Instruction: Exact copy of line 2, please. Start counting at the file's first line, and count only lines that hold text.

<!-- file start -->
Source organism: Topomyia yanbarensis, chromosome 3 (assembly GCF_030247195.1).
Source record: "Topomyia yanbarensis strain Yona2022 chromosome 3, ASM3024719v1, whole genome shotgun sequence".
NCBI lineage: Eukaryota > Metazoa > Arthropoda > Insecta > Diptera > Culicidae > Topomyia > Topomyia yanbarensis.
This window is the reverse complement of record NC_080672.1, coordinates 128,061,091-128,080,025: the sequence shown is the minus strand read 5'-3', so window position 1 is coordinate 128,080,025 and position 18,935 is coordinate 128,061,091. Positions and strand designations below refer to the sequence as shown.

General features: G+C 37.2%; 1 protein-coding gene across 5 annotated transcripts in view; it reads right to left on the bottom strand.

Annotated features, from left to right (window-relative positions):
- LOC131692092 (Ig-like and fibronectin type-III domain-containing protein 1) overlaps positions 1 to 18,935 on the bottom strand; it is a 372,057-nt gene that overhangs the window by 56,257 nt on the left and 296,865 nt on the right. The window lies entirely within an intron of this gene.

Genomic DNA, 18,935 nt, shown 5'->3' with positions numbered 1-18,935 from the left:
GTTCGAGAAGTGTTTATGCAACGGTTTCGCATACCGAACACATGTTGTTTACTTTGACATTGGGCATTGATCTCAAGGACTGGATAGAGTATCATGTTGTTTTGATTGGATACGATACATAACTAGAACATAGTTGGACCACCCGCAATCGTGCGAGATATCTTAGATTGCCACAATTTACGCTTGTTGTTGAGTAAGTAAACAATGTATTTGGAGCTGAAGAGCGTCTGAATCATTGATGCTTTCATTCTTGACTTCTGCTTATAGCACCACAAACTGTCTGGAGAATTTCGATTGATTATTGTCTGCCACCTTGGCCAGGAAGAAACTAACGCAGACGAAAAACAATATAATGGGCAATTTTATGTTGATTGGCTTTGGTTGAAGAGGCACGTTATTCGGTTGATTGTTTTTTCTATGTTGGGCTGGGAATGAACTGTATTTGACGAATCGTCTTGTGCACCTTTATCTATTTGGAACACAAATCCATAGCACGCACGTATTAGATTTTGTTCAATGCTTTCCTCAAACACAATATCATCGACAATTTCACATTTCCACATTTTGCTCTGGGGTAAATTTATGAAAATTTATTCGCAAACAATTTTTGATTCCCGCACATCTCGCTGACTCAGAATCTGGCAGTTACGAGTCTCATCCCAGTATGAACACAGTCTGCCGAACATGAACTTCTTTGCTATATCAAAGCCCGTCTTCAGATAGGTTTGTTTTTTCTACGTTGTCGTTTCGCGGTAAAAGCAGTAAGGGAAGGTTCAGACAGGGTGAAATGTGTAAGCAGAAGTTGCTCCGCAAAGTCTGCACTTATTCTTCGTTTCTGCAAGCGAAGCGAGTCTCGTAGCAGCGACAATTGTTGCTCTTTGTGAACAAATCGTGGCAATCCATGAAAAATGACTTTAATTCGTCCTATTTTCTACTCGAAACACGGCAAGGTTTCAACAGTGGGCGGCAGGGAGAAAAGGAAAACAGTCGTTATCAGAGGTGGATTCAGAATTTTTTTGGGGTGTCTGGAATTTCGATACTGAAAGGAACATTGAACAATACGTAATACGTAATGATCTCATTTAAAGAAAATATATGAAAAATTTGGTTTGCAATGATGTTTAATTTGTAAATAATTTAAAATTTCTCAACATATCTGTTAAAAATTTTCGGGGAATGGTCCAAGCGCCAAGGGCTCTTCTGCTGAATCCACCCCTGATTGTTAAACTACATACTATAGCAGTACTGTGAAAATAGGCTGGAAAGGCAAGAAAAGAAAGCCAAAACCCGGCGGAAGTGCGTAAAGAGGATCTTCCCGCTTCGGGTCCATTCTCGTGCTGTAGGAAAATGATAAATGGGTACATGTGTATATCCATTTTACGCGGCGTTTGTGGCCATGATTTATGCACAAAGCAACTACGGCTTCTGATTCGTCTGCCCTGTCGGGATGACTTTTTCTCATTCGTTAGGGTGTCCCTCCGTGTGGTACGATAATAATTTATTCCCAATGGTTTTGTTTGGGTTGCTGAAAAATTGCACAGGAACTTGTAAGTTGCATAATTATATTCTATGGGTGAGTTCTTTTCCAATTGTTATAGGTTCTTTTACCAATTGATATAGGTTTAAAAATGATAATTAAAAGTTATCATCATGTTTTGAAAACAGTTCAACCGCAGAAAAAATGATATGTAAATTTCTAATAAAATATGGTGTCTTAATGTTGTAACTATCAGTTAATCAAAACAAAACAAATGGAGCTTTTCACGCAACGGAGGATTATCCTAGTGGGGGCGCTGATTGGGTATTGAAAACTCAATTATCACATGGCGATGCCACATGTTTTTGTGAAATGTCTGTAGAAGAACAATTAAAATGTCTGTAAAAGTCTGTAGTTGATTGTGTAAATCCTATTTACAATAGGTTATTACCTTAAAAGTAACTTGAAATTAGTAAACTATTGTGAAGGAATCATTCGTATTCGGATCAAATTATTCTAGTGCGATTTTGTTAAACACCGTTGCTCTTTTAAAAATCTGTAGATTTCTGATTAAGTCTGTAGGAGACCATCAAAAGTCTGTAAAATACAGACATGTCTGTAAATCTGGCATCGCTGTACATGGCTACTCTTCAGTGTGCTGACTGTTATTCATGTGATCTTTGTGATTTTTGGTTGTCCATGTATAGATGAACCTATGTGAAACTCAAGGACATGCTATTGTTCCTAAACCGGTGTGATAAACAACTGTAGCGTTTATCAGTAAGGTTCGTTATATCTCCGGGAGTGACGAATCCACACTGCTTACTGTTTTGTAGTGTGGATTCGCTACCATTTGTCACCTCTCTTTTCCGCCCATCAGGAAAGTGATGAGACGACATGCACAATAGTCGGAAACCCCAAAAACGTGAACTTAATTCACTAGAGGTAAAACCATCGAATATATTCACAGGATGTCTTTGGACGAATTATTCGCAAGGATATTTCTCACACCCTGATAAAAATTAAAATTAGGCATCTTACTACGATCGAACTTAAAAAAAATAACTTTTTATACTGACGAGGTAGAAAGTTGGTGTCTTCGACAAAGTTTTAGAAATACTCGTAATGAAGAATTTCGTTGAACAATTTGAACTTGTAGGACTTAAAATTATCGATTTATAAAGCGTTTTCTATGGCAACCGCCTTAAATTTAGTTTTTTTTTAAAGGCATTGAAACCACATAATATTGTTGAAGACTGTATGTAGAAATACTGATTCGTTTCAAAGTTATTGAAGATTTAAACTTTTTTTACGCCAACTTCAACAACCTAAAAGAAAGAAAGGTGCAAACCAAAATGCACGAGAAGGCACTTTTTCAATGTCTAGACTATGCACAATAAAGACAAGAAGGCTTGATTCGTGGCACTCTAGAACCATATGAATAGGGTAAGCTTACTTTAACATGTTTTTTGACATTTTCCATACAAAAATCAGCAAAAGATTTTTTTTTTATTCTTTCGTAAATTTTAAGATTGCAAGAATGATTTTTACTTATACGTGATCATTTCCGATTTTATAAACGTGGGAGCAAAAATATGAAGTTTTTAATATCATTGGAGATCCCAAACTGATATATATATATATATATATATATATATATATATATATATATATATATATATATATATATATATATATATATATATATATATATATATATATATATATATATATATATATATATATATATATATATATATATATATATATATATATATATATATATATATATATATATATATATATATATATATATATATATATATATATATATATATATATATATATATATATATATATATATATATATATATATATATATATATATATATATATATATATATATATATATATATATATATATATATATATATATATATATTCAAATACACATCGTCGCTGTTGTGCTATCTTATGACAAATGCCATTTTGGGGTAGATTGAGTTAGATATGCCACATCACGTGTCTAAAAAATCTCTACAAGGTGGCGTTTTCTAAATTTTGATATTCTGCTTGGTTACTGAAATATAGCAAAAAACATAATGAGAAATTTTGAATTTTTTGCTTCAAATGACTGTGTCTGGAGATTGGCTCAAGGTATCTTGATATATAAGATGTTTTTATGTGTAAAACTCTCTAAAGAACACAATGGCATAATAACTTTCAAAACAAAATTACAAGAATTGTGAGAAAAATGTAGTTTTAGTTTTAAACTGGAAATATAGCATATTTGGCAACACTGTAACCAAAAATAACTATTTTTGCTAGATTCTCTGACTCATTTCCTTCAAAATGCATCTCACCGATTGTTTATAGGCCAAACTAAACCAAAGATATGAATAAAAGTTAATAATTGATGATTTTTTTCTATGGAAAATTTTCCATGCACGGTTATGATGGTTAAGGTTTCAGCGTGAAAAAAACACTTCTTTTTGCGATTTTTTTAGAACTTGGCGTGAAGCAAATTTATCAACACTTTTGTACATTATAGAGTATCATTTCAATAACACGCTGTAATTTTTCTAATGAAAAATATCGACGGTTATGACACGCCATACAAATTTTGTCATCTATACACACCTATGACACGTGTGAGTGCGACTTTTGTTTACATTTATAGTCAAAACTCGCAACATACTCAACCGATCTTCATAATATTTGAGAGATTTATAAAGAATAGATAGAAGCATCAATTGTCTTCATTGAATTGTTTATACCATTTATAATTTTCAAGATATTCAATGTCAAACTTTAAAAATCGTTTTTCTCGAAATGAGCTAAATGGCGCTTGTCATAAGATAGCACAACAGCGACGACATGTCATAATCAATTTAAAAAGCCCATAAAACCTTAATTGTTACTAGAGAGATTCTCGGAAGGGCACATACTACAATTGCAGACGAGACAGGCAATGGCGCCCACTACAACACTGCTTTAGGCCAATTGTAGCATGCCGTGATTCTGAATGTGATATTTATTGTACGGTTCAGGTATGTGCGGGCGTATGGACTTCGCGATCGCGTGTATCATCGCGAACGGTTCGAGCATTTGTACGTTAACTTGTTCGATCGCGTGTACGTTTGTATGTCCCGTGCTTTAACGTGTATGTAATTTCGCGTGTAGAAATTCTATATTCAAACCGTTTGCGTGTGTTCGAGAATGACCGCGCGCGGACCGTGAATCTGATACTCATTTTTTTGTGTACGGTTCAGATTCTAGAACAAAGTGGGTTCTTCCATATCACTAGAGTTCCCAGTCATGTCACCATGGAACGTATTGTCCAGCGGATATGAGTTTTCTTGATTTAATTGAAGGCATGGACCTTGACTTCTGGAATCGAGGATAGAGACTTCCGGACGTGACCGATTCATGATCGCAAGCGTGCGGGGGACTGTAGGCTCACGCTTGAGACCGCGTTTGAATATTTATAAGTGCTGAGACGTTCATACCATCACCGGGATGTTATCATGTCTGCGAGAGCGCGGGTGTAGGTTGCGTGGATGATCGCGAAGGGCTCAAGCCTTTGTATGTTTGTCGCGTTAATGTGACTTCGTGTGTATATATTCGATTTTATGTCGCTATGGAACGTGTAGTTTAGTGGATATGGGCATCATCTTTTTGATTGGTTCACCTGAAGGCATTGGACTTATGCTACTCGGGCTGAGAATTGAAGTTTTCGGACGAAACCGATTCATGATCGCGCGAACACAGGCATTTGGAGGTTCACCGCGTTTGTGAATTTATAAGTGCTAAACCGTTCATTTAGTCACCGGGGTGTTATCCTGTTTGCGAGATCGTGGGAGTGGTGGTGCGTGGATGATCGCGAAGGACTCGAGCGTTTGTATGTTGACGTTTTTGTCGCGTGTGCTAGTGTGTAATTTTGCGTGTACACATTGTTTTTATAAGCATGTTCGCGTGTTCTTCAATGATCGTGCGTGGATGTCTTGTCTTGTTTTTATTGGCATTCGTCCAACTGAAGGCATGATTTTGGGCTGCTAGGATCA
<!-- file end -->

Source record: "Topomyia yanbarensis strain Yona2022 chromosome 3, ASM3024719v1, whole genome shotgun sequence".